Why Tyre Pressure Is Important
Improves comfort & ‘smoothness’ of ride by absorbing imperfections in the road / trail
Helps avoid pinch flat punctures
Improved confidence & predictable handling in corners
Minimise energy losses through deformation of the tyre
Reducing rolling resistance. Rolling resistance is the force resisting the motion of your tyres rolling on the ground. If your tyre pressure is too high, the tyre will be so stiff your bike will begin to vibrate over imperfections in the road surface, negatively affecting comfort and wasting energy
Finding The Right Tyre Pressure
Check the side wall of your tyres, there will be a range recommendation. Typically road tyres are 65-95 PSI, mountain bike tyres 15-25 PSI and gravel tyres 25-40 PSI. Never exceed the maximum limit.
Select the lower end of the range if:
You are riding in wet (reduce by at least 5 PSI)
When riding on slippery conditions & need increased traction on the road / trail
Your body weight is lighter than the average rider of your height
You are riding on rough surfaces / roads
You are riding tubeless
Use an online tyre pressure calculator, refer to web sites below
When To Check Tyre Pressure
Before any ride where conditions are varied & changes may need to be made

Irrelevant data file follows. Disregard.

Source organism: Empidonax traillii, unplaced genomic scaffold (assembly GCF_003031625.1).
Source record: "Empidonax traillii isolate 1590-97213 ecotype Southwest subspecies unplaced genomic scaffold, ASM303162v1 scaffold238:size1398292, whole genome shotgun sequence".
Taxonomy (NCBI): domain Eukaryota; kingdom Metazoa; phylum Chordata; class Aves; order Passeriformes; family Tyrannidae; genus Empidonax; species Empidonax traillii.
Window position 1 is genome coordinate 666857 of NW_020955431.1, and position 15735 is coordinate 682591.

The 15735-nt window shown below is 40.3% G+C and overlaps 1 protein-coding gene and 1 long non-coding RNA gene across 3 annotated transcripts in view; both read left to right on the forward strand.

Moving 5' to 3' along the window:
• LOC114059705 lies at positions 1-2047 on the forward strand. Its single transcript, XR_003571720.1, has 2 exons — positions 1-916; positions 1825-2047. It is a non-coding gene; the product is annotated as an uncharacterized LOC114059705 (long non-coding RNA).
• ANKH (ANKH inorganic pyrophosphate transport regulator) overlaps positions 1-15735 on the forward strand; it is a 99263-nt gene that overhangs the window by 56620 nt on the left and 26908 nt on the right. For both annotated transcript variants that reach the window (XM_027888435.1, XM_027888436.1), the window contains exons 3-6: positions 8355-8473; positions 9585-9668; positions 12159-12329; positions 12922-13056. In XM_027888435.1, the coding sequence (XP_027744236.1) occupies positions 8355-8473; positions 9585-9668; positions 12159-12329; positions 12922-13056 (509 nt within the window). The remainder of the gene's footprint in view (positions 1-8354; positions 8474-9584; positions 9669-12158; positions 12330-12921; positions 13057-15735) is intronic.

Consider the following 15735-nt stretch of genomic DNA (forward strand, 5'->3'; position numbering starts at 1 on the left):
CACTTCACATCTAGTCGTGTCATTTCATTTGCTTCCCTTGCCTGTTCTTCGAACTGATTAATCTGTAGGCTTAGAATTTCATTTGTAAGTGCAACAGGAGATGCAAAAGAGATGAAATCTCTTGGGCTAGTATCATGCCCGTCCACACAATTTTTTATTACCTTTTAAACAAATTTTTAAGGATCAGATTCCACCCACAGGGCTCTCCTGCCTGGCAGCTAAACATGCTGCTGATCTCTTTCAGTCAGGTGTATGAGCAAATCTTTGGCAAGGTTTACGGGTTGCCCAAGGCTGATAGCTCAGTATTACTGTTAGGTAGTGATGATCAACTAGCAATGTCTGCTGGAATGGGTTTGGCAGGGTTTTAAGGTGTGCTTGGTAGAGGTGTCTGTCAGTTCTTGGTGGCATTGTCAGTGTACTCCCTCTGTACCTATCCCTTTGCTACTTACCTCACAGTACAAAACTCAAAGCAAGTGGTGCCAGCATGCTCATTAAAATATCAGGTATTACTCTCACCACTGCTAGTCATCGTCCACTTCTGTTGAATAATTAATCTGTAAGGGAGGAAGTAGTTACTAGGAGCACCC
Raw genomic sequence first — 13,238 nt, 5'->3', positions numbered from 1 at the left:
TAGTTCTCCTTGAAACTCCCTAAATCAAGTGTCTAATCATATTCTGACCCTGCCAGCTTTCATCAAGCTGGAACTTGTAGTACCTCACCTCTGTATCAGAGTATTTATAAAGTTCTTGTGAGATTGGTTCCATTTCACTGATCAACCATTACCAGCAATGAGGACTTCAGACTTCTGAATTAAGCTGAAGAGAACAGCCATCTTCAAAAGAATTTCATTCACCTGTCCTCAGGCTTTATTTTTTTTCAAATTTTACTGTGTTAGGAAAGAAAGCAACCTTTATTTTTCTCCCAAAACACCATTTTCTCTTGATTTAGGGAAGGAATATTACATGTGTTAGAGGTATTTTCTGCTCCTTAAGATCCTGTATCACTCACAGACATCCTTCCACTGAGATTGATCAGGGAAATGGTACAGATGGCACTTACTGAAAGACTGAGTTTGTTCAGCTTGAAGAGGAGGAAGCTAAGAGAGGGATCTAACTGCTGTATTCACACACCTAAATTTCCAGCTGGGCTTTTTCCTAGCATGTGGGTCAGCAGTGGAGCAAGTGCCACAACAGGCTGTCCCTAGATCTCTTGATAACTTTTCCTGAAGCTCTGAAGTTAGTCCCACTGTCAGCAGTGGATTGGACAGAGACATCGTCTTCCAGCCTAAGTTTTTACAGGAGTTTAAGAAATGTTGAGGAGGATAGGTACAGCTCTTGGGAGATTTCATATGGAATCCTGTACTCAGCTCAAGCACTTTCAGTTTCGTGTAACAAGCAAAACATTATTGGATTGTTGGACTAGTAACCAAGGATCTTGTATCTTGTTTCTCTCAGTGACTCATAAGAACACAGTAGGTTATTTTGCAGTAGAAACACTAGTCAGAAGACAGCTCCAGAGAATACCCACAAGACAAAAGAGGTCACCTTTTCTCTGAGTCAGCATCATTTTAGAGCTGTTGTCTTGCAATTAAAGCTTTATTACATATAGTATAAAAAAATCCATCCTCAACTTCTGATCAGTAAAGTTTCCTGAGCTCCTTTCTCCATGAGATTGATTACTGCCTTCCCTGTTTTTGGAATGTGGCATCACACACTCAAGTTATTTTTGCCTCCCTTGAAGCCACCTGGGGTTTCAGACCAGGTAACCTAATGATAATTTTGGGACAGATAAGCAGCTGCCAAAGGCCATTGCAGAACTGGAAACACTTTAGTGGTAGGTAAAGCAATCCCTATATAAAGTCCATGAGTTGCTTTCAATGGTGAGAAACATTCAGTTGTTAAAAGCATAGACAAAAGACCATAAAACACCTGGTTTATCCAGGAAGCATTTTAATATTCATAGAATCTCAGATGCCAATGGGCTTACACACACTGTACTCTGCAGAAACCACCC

At least once per week
After reinflating with a CO2 canister (CO2 will leak quicker vs Nitrogen & O2 in our atmosphere)
You are using latex tubes
How To Check Tyre Pressure
Using a floor pump is easiest, but can have inaccuracy up to 10-15 PSI
Best is to purchase a digital gauge specific to purpose
Specific Considerations for Mountain Biking
Increase pressure for super rocky and rooty trails or faster terrain where you will be riding at high speed. Higher pressures mean less tyre deformation when you hit a rock, and so less chance of it puncturing – though if pressures are too high, you may increase the risk of tearing your tyre on a sharp edge.
Decrease pressure if you’re riding at lower speeds such as mud, sand, rooty technical trails. Allowing the tyre to deform and enable better mould to the ground’s shape, enhancing grip.
Lower pressure in the front tyre to enhance grip for braking & cornering.
Higher pressure on the rear due to the rider weight being centred more on the rear wheel & receiving more ‘pressure’ from drops etc.
The Final Word
Follow the procedure for establishing a baseline tyre pressure in ‘normal’ conditions
Make slight adjustments if conditions change
Try different pressures and judge based on ride smoothness and comfort plus speed/power output